Response to Original message
12. two words: generation gap
"So far, it seems the older generation does things right. The younger generation doesn't give a flying fuck."

That's quite a conclusion to draw from three trips to the grocery store. I think this is just the inevitable "generation gap" phenomenon. At age 33 I find myself looking at people of high school/college age differently and with less trust. But when I remember how I felt about adults and how they seemed to view me when I was 16-24, it's apparent to me that I am on the other end of the generation gap. My two cents.
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youngred Donating Member (1000+ posts) Send PM | Profile | Ignore Sun Sep-14-03 07:26 PM
Response to Original message
15. yeah or it could just be random chance
and you could see the 40 year old woman ripping you off and the hard-working teenager doing a good job...but its always the kids that are the problem with the world
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cally Donating Member (1000+ posts) Send PM | Profile | Ignore Sun Sep-14-03 07:55 PM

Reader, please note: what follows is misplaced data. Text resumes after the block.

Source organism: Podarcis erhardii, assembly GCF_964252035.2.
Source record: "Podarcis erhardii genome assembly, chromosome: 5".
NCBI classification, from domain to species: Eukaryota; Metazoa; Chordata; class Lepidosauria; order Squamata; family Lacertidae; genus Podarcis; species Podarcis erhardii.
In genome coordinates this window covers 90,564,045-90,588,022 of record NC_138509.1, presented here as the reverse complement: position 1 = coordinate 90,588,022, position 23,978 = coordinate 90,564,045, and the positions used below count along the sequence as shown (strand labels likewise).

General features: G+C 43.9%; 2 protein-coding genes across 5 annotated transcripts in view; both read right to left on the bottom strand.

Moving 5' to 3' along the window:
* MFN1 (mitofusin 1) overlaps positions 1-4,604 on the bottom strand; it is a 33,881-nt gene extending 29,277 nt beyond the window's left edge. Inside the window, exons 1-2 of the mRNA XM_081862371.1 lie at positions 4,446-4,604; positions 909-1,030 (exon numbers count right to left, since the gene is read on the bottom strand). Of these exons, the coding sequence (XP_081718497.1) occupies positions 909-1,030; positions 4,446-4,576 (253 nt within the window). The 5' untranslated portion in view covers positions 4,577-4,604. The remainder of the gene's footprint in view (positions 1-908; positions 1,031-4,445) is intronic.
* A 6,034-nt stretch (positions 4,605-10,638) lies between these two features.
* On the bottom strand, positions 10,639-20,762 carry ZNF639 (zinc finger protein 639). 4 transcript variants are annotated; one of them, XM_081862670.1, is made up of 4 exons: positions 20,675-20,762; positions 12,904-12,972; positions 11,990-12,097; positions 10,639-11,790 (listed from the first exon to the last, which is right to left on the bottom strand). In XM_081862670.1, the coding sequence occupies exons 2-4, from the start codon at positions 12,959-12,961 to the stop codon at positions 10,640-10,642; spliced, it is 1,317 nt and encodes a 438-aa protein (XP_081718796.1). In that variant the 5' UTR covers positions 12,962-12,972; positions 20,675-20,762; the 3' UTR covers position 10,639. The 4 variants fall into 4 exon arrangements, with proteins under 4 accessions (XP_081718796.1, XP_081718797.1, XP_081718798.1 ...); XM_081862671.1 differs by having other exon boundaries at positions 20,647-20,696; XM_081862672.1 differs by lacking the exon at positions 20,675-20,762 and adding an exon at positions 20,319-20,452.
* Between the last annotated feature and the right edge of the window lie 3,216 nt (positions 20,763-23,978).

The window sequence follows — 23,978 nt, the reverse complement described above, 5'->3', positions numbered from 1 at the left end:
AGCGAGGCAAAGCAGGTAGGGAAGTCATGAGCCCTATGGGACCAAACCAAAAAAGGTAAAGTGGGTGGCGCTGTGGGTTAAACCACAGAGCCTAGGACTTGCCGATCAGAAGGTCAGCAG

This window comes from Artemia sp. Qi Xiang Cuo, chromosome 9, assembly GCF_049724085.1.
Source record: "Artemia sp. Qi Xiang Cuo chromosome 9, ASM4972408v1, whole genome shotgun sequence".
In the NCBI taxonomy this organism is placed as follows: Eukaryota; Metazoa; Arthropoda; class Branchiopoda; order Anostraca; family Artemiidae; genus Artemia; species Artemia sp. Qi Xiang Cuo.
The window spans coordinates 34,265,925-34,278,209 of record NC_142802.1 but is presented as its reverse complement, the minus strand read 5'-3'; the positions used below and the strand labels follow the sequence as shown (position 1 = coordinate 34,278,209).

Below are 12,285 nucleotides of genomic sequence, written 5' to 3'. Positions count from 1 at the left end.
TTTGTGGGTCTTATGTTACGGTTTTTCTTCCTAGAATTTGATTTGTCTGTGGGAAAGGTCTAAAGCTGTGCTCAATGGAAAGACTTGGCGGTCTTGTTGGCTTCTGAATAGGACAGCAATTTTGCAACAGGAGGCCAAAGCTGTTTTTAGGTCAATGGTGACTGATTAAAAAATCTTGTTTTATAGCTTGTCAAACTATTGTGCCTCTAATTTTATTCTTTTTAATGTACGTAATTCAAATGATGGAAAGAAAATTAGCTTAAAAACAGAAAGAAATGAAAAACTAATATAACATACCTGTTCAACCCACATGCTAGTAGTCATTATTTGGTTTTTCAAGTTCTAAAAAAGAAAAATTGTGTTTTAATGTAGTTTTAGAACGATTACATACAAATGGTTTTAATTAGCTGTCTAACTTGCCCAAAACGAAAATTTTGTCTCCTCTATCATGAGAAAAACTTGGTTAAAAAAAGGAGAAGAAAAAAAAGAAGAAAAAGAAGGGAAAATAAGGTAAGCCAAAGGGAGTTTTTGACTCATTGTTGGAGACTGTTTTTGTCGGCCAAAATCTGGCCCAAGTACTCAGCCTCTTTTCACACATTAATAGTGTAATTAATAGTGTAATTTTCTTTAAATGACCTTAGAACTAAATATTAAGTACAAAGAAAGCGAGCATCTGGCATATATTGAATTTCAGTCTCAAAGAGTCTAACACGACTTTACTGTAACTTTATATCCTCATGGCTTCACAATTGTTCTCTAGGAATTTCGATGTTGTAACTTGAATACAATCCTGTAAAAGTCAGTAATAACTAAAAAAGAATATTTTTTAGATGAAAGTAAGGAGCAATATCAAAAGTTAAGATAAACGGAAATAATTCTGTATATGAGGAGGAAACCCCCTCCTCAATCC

Response to Original message
16. The older generation always
says the younger generation has declining morals. I remember seeing some ancient greek philosophers lamenting the lack of morals in the youth. I think it's a mistake to make that comment and generalize about a few instances. It infuriated me when I was a teen and it still infuriates me in middle age. I know that many teens cheat, are ignorant, and lie. I also know that many adults cheat, are ignorant, and lie.

I have two teens and constantly have teens hanging at my house. I also volunteer for teen programs. I'm impressed by so many teens I meet at their understanding and comprehension of world events.
I also am appalled when I hear about the cheating on tests, the lack of math skills, and the divisiveness between jocks and geeks. I don't think teens are less moral than my peers were when I was young. Some are, some aren't. Just like adults today.
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Shanty Oilish Donating Member (1000+ posts) Send PM | Profile | Ignore Sun Sep-14-03 08:16 PM
Response to Original message
18. You sound like my elders and I'm older than dirt
We heard the same venting from our elders in the 50's and 60's. Now that I'm ripe I realize that humanity is an acquired characteristic. Almost all young people are "me-firsters." And they're not as responsible, not as diligent, not as nurturing of their fellow man. That takes time and there are no shortcuts.
For that matter, if I could take a pill and become nineteen again, I'd probably go on a little binge of me-ness. Youth is a rapturous condition.